JsonObject response = new JsonObject();
        response.addProperty("id", "occupancyEvent");
        response.addProperty("roiId", event.getRoiID());
        response.addProperty("level",event.getOccupancyLevel());
        response.addProperty("percentage",event.getOccupancyPercentage());
        try {
            session.sendMessage(new TextMessage(response.toString()));
        } catch (Throwable t) {
            sendError(session, t.getMessage());
        }
    }
});


// SDP negotiation (offer and answer)
String sdpOffer = jsonMessage.get("sdpOffer").getAsString();
String sdpAnswer = webRtcEndpoint.processOffer(sdpOffer);


// Sending response back to client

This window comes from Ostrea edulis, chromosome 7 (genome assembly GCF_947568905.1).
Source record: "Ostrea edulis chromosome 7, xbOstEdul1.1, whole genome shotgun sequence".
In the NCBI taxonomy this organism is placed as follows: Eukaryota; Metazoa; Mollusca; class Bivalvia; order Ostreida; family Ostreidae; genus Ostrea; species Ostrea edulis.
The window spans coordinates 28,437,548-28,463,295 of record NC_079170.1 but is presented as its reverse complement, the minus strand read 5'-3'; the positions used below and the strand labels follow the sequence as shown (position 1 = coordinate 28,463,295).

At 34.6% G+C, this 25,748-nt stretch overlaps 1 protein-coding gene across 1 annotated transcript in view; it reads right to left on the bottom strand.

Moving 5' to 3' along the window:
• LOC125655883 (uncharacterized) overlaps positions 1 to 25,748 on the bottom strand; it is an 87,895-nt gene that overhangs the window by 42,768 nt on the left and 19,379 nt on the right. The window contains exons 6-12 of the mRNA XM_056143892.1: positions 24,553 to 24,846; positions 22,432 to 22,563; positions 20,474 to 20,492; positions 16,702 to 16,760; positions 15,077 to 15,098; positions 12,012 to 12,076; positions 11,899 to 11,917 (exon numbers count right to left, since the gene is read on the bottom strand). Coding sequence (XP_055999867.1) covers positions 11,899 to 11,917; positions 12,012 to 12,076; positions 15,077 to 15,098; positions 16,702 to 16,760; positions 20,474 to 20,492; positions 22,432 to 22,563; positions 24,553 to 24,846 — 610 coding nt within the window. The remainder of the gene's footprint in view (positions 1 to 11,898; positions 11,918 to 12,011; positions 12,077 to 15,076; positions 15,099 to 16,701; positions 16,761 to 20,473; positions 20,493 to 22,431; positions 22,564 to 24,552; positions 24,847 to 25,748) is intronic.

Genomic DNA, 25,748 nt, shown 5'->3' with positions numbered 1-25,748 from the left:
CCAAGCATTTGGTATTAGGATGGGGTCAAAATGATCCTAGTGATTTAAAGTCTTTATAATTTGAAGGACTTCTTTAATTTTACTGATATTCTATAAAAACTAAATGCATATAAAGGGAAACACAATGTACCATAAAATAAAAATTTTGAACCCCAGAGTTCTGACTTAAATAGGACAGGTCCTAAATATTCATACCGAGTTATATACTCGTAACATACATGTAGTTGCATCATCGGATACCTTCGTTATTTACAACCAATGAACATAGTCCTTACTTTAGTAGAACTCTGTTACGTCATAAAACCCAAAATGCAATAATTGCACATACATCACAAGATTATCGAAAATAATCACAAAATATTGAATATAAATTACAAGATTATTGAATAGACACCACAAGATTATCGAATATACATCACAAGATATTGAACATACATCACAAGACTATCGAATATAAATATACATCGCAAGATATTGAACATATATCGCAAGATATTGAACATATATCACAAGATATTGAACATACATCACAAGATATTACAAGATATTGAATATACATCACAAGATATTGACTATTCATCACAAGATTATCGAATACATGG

JsonObject response = new JsonObject();
response.addProperty("id", "startResponse");
response.addProperty("sdpAnswer", sdpAnswer);
session.sendMessage(new TextMessage(response.toString()));
webRtcEndpoint.gatherCandidates();


Dependencies
This Java Spring application is implemented using Maven. The relevant part of the pom.xml is where Kurento dependencies are declared. As the following snippet shows, we need three dependencies: the Kurento Client Java dependency (kurento-client), the JavaScript Kurento utility library (kurento-utils) for the client-side, and the crowd detector module (crowddetector):


<parent>
    <groupId>org.kurento</groupId>
    <artifactId>kurento-parent-pom</artifactId>
    <version>|CLIENT_JAVA_VERSION|</version>
</parent>


<dependencies>
    <dependency>
        <groupId>org.kurento</groupId>
        <artifactId>kurento-client</artifactId>
    </dependency>
    <dependency>
        <groupId>org.kurento</groupId>
        <artifactId>kurento-utils-js</artifactId>
    </dependency>
    <dependency>
        <groupId>org.kurento.module</groupId>
        <artifactId>crowddetector</artifactId>
    </dependency>
</dependencies>
Note: We are in active development. You can find the latest versions at Maven Central.